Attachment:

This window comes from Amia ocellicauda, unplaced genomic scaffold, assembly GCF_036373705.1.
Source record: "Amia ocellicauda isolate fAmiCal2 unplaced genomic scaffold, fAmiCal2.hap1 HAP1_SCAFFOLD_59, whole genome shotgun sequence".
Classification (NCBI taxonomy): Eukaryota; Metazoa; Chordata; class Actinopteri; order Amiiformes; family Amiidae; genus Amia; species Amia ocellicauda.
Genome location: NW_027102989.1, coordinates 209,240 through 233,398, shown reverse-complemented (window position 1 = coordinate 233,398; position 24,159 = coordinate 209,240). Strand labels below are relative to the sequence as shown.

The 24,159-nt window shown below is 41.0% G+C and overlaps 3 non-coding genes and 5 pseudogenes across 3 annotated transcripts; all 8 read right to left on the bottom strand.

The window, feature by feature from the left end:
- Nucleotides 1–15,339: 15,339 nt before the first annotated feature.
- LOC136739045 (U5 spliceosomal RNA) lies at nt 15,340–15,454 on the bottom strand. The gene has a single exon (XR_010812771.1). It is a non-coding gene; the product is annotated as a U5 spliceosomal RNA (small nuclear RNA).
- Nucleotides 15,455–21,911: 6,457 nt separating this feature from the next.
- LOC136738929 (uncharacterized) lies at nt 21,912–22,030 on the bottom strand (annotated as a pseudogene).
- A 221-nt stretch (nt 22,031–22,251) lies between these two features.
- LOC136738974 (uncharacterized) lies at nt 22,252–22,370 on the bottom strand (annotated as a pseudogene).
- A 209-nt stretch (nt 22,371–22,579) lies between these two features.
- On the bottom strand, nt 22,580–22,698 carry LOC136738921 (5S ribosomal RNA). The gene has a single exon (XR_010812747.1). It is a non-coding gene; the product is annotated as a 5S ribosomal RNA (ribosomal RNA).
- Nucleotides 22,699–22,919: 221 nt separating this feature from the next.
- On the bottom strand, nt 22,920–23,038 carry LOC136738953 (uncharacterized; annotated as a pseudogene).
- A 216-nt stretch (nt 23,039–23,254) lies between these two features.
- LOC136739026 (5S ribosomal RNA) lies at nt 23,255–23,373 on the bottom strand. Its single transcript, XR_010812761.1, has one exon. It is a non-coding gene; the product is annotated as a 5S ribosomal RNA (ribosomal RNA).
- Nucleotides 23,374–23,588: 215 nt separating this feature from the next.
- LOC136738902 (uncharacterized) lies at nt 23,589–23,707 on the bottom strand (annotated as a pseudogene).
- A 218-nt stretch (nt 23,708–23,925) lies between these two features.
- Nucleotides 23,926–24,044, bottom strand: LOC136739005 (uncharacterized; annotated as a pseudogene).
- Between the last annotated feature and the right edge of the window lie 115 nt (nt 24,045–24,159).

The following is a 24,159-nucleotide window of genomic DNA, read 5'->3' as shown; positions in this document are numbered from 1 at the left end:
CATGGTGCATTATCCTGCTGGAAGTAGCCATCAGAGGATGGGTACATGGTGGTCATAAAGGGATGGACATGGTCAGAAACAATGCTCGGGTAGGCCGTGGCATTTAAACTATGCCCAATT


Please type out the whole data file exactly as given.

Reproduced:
This window comes from Amia ocellicauda, unplaced genomic scaffold, assembly GCF_036373705.1.
Source record: "Amia ocellicauda isolate fAmiCal2 unplaced genomic scaffold, fAmiCal2.hap1 HAP1_SCAFFOLD_59, whole genome shotgun sequence".
Classification (NCBI taxonomy): Eukaryota; Metazoa; Chordata; class Actinopteri; order Amiiformes; family Amiidae; genus Amia; species Amia ocellicauda.
Genome location: NW_027102989.1, coordinates 209,240 through 233,398, shown reverse-complemented (window position 1 = coordinate 233,398; position 24,159 = coordinate 209,240). Strand labels below are relative to the sequence as shown.

The 24,159-nt window shown below is 41.0% G+C and overlaps 3 non-coding genes and 5 pseudogenes across 3 annotated transcripts; all 8 read right to left on the bottom strand.

The window, feature by feature from the left end:
- Nucleotides 1–15,339: 15,339 nt before the first annotated feature.
- LOC136739045 (U5 spliceosomal RNA) lies at nt 15,340–15,454 on the bottom strand. The gene has a single exon (XR_010812771.1). It is a non-coding gene; the product is annotated as a U5 spliceosomal RNA (small nuclear RNA).
- Nucleotides 15,455–21,911: 6,457 nt separating this feature from the next.
- LOC136738929 (uncharacterized) lies at nt 21,912–22,030 on the bottom strand (annotated as a pseudogene).
- A 221-nt stretch (nt 22,031–22,251) lies between these two features.
- LOC136738974 (uncharacterized) lies at nt 22,252–22,370 on the bottom strand (annotated as a pseudogene).
- A 209-nt stretch (nt 22,371–22,579) lies between these two features.
- On the bottom strand, nt 22,580–22,698 carry LOC136738921 (5S ribosomal RNA). The gene has a single exon (XR_010812747.1). It is a non-coding gene; the product is annotated as a 5S ribosomal RNA (ribosomal RNA).
- Nucleotides 22,699–22,919: 221 nt separating this feature from the next.
- On the bottom strand, nt 22,920–23,038 carry LOC136738953 (uncharacterized; annotated as a pseudogene).
- A 216-nt stretch (nt 23,039–23,254) lies between these two features.
- LOC136739026 (5S ribosomal RNA) lies at nt 23,255–23,373 on the bottom strand. Its single transcript, XR_010812761.1, has one exon. It is a non-coding gene; the product is annotated as a 5S ribosomal RNA (ribosomal RNA).
- Nucleotides 23,374–23,588: 215 nt separating this feature from the next.
- LOC136738902 (uncharacterized) lies at nt 23,589–23,707 on the bottom strand (annotated as a pseudogene).
- A 218-nt stretch (nt 23,708–23,925) lies between these two features.
- Nucleotides 23,926–24,044, bottom strand: LOC136739005 (uncharacterized; annotated as a pseudogene).
- Between the last annotated feature and the right edge of the window lie 115 nt (nt 24,045–24,159).

The following is a 24,159-nucleotide window of genomic DNA, read 5'->3' as shown; positions in this document are numbered from 1 at the left end:
CATGGTGCATTATCCTGCTGGAAGTAGCCATCAGAGGATGGGTACATGGTGGTCATAAAGGGATGGACATGGTCAGAAACAATGCTCGGGTAGGCCGTGGCATTTAAACTATGCCCAATT